School Friend was a British weekly girls' comic paper clearly aimed at an actual or aspiring middle and upper middle class audience. This one is the 1959 hardbound annual. The cover illustration says it all - would any school other than an upper crust private school be holding a regatta!!? It's all a jolly good show. The interior stories feature scenarios that working class British kids, certainly urban kids, would be unlikely to partake in - ballet, horse riding, skiing in the Alps. Nevertheless, there's a very interesting message pervading this and other girls' comics of the period - kind of a similarity with the world of Wonder Woman and the Amazons - powerful females able to assert themselves when they exist in a realm devoid of men, or in a dimension slightly to the side of that ruled by men. In these spaces between the activities of the patriarchs, females are able to reach their full potential.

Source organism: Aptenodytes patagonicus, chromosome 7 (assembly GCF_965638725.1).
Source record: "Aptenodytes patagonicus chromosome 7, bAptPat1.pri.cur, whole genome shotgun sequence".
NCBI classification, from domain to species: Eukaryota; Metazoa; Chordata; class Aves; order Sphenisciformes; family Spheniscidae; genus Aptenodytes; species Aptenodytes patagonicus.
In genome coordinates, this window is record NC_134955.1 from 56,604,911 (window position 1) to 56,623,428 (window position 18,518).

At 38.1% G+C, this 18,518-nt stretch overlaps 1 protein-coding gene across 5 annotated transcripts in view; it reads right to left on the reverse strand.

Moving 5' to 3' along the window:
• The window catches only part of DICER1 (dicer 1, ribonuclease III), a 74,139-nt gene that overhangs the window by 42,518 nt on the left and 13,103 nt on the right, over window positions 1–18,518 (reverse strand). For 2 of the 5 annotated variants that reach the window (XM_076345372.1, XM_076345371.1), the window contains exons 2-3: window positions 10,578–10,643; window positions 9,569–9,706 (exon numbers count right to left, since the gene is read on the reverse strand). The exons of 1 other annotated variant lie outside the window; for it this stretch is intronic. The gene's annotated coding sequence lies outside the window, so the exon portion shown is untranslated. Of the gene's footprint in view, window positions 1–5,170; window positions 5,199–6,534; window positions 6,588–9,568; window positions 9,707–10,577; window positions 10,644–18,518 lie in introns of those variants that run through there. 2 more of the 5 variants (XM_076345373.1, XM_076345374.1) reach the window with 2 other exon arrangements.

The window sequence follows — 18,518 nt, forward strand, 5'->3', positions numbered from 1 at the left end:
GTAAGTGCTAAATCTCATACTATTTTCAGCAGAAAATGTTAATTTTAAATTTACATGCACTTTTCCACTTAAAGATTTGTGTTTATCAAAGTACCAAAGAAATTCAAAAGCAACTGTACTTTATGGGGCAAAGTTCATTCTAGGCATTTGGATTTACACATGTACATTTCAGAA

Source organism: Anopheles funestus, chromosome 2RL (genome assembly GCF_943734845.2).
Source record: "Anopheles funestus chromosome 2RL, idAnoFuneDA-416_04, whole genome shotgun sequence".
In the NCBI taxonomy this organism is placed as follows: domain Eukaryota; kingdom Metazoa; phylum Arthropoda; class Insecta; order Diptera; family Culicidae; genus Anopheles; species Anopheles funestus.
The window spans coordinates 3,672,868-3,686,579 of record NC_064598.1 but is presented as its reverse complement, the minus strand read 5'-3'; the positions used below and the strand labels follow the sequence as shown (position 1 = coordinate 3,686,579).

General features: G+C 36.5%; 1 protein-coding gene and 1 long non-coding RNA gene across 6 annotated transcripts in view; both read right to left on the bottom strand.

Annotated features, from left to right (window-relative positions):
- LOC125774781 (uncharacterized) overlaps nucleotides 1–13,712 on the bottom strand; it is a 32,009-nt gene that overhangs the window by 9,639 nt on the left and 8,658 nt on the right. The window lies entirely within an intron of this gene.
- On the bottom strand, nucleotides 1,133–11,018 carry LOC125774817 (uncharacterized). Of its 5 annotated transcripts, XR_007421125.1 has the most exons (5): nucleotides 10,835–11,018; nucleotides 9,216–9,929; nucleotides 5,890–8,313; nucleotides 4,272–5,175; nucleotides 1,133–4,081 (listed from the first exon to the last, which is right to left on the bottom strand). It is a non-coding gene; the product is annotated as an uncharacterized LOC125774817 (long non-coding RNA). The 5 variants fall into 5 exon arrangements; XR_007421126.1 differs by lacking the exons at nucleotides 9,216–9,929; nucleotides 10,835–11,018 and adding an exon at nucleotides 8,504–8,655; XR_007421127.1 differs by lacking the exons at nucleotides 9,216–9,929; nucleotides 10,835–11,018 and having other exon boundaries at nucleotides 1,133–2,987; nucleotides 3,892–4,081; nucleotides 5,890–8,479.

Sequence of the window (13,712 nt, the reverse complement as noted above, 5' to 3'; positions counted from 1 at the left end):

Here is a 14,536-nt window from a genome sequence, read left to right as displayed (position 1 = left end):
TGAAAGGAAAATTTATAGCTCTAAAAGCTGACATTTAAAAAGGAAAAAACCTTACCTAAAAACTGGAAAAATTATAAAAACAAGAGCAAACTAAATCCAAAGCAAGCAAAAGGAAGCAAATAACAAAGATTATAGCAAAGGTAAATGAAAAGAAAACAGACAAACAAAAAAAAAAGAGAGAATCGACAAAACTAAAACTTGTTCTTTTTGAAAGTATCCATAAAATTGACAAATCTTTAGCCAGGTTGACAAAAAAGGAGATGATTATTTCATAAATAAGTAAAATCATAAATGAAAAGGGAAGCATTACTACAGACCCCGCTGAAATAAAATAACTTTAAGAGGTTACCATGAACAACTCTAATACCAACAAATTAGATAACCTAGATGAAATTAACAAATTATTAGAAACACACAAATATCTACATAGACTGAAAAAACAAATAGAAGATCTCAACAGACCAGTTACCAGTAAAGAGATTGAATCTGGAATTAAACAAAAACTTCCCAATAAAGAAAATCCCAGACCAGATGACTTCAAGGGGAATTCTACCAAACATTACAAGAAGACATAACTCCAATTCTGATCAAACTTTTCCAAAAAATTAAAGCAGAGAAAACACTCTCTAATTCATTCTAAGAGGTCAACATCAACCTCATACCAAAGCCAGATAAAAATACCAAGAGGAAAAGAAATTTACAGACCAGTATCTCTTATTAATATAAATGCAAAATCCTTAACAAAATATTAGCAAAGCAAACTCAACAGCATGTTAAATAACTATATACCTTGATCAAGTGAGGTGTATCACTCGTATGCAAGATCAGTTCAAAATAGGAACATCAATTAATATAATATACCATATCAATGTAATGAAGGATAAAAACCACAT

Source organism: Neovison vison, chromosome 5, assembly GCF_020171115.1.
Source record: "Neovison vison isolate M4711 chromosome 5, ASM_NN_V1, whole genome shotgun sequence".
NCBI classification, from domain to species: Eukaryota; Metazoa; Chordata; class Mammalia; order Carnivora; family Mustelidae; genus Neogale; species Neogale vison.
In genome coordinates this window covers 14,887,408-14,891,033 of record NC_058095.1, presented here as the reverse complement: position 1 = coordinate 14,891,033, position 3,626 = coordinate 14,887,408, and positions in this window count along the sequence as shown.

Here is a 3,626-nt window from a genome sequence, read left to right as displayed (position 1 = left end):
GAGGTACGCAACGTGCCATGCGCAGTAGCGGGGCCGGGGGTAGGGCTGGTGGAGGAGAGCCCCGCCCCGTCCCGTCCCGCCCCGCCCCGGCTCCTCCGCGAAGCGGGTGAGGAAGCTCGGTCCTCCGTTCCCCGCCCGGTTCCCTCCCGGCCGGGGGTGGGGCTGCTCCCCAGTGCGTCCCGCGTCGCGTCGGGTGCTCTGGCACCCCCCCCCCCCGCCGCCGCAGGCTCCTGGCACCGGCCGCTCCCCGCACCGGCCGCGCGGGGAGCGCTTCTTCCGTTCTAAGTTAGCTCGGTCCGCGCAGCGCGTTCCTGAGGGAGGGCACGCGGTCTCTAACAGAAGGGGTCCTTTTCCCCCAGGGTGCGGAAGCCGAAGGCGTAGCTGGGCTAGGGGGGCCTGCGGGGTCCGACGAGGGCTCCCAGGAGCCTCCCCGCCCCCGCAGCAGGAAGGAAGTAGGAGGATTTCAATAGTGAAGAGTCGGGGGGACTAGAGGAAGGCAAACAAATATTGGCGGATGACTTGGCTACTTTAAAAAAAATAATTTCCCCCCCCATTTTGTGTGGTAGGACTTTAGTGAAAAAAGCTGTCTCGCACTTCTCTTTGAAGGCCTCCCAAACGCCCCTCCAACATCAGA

There are quite a few sequential art stories in the book, and I've just chosen three for this post. Ironically, after what I've said above, the first, although it does have a female protagonist, Paddy, and antagonist, Claudette, also has a lot of male characters, including a main character, Terry. In fact Paddy is kind of a sidekick to Terry, but one who carries out a crucial role in apprehending the thief in this story.
In this next feature, The Jackson Family members are the heroes. With the parents absent (apparently deceased), it is headed by an older girl, with two younger siblings. They live out West, and are somehow self-sufficient in this rugged country. By including the utterance of "Gee", the author convinces us of their American identity, although much of their speech echoes British late 50s middle class parlance. Like the story above, another example of some accomplished artwork.
"Rival on the Alpine Snows" takes us to the resorts of the wealthier and nouveau riche echelons of mid-20th Century British society. In the early 60s it was skiing holidays that the up-and-coming aspired for.Then it became Spain, and nowadays the Brits seek an escape in Florida. Here again we see girls doing really adventurous and daring stuff competently and independent of any reliance upon males. I wonder what influence, if any, this kind of reading material had on those who would be in their twenties during the heyday of the Women's Movement, or whether it reflected the undercurrent of independence which was beginning to surface as the 1960s commenced.